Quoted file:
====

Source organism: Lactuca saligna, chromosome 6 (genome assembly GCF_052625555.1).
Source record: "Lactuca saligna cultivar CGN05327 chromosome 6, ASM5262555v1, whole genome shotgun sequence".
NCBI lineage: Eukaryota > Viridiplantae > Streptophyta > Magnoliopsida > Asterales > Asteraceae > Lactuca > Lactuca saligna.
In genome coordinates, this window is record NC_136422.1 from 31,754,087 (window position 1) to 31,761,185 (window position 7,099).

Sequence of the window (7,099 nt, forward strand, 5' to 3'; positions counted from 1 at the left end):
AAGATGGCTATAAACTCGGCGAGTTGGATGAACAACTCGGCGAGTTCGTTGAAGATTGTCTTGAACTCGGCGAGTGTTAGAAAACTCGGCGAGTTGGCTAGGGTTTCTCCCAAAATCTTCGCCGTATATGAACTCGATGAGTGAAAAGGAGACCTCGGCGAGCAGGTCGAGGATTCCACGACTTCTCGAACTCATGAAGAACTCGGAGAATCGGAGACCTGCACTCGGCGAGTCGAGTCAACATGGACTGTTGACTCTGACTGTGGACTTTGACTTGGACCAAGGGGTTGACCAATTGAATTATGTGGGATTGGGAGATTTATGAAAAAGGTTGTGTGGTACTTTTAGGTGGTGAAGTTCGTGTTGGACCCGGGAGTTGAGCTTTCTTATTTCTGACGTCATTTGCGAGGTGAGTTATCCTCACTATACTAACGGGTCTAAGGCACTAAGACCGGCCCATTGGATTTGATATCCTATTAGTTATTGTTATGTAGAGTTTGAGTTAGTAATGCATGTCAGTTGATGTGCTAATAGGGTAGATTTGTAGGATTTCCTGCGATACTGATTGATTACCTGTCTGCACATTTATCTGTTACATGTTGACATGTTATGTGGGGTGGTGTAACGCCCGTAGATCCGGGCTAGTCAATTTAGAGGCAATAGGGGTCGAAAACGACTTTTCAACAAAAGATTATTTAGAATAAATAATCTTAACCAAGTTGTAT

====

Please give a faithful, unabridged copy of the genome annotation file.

Source organism: Lactuca saligna, chromosome 6 (genome assembly GCF_052625555.1).
Source record: "Lactuca saligna cultivar CGN05327 chromosome 6, ASM5262555v1, whole genome shotgun sequence".
NCBI lineage: Eukaryota > Viridiplantae > Streptophyta > Magnoliopsida > Asterales > Asteraceae > Lactuca > Lactuca saligna.
In genome coordinates, this window is record NC_136422.1 from 31,754,087 (window position 1) to 31,761,185 (window position 7,099).

Sequence of the window (7,099 nt, forward strand, 5' to 3'; positions counted from 1 at the left end):
AAGATGGCTATAAACTCGGCGAGTTGGATGAACAACTCGGCGAGTTCGTTGAAGATTGTCTTGAACTCGGCGAGTGTTAGAAAACTCGGCGAGTTGGCTAGGGTTTCTCCCAAAATCTTCGCCGTATATGAACTCGATGAGTGAAAAGGAGACCTCGGCGAGCAGGTCGAGGATTCCACGACTTCTCGAACTCATGAAGAACTCGGAGAATCGGAGACCTGCACTCGGCGAGTCGAGTCAACATGGACTGTTGACTCTGACTGTGGACTTTGACTTGGACCAAGGGGTTGACCAATTGAATTATGTGGGATTGGGAGATTTATGAAAAAGGTTGTGTGGTACTTTTAGGTGGTGAAGTTCGTGTTGGACCCGGGAGTTGAGCTTTCTTATTTCTGACGTCATTTGCGAGGTGAGTTATCCTCACTATACTAACGGGTCTAAGGCACTAAGACCGGCCCATTGGATTTGATATCCTATTAGTTATTGTTATGTAGAGTTTGAGTTAGTAATGCATGTCAGTTGATGTGCTAATAGGGTAGATTTGTAGGATTTCCTGCGATACTGATTGATTACCTGTCTGCACATTTATCTGTTACATGTTGACATGTTATGTGGGGTGGTGTAACGCCCGTAGATCCGGGCTAGTCAATTTAGAGGCAATAGGGGTCGAAAACGACTTTTCAACAAAAGATTATTTAGAATAAATAATCTTAACCAAGTTGTAT